Mr. Bradshaw [holding answer 20 November 2006]: The Marketing Authorisations for the three cypermethrin dip products were suspended on 21 February 2006 following reports of serious environmental pollution arising from the routine use of the products. The Environment Agency had prosecuted ten farmers for polluting waters courses with cypermethrin dip. As a consequence the Government suspended the products as a precautionary measure.
The Veterinary Medicines Directorate and the Environment Agency have jointly set up a stakeholder group to take forward a Pollution Reduction Programme for sheep dips. The first meeting of the stakeholder group took place on 21 August. The key elements of the programme are four actions aimed at reducing the risk of pollution caused by dipping sheep. The actions include:
1. Raising farmers awareness of the environmental risks associated with the use of sheep dip products. The NFU has launched the Stop every drop campaign in England and Wales as a part of this action. In Scotland similar messages are being developed.
2. An analysis to identify the most appropriate response to the risks and impacts associated with the use of sheep dips and cypermethrin in particular.
3. Targeted risk-based monitoring of rivers and streams for pollution in England and Wales.
4. Research to provide further advice on the associated risks. This includes a joint EA/VMD research project looking at the possible pathways for sheep dip into the environment around the farm.
When all of this information has been received, we will be able to review the suspension of the sheep dip marketing authorisations and consider whether the products can be allowed back on to the market.
Paul Rowen: To ask the Secretary of State for Environment, Food and Rural Affairs what guidelines (a) he and (b) his Department have received from the European Commission regarding the (i) health and (ii) environmental impact of using (A) organophosphates and (B) cypermethrin in sheep dips.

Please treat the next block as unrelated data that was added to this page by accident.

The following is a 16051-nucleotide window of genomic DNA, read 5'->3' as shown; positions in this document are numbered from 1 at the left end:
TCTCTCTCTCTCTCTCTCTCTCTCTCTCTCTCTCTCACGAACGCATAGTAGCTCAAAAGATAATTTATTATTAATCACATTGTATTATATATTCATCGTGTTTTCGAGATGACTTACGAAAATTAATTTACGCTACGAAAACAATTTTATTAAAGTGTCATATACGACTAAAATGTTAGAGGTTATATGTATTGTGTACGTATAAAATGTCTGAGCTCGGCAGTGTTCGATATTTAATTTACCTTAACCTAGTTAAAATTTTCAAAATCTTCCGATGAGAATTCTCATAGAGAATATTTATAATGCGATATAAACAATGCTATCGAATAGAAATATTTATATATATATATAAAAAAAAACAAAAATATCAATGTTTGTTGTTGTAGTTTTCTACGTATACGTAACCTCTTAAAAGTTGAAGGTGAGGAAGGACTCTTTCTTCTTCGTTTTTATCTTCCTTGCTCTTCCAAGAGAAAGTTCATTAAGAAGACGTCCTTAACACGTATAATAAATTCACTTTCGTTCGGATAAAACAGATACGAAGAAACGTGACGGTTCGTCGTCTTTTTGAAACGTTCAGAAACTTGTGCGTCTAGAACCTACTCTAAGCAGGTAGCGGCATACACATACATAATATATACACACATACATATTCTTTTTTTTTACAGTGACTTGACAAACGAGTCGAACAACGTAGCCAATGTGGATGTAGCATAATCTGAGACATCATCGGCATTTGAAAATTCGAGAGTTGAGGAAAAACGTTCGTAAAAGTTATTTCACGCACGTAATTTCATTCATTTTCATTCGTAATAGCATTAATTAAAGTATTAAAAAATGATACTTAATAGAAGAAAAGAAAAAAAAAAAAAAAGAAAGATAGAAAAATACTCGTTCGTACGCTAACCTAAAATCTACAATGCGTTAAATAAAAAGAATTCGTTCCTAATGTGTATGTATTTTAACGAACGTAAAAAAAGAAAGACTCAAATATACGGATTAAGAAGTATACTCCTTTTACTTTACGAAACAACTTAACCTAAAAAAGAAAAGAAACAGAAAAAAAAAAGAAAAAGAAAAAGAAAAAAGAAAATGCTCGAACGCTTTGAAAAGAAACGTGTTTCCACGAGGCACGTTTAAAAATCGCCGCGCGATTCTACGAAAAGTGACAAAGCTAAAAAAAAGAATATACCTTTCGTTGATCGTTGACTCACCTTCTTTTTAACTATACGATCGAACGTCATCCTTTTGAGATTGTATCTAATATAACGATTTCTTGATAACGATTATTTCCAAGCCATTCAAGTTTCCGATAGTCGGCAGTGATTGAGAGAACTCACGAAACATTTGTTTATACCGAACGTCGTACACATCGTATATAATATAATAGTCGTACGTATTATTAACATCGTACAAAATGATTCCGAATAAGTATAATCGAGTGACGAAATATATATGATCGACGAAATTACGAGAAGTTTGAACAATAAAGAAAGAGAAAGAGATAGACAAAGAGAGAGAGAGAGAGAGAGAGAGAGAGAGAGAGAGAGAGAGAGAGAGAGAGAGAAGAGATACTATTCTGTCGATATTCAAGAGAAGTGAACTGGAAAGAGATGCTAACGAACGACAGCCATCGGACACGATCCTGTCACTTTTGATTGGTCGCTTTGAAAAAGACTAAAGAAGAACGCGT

[holding answer 20 November 2006]: The authorisation of veterinary medicines in the UK is regulated by European Commission Directive 2001/82/EC (as amended). The directive provides a
harmonised framework for the authorisation of veterinary medicines throughout the European Union. All veterinary medicines must satisfy the required criteria of quality, safety and efficacy before they are granted a marketing authorisation. While the directive provides the framework by which veterinary medicines are authorised detailed guidelines have been issued by the Committee for Medicinal Products for Veterinary Use (CVMP) to cover in more detail the requirements for quality, safety and efficacy. Guidelines on how to carry out a risk assessment for the user of the product, the consumer and the environment have all been issued by the CVMP and are followed by the UK licensing authority. These guidelines are available on the European Medicines Agencys website at:
Mr. Willis: To ask the Secretary of State for Health what plans she has to consider the written submission of evidence by Clifford Ayling presented on 27 October 2006 in response to the report of the Committee of Inquiry independent investigation into how the NHS handled allegations about the conduct of Clifford Ayling. 
Andy Burnham: The Government will shortly be publishing a joint response to the recommendations of the Ayling Inquiry and to the recommendations of the Shipman Inquiry's fifth report, the Neale Inquiry and the Kerr-Haslam Inquiry. In preparing this response the Department will be considering the evidence submitted on behalf of Dr Ayling on 27 October, to the extent that it is relevant to the question of possible improvements in the procedures which national health service organisations should follow on receiving concerns or complaints about the conduct of health service professionals.
Mr. Burns: To ask the Secretary of State for Health how many delayed discharges there were from hospitals in the Mid Essex Hospital Trust area in each of the last six months for which figures are available. 
|Month||Delayed transfers of care|
Numbers of delayed transfers of care are collected as a snapshot at midnight Thursday each week. These data are for the final week in each of the last six months.
Department of Health SitReps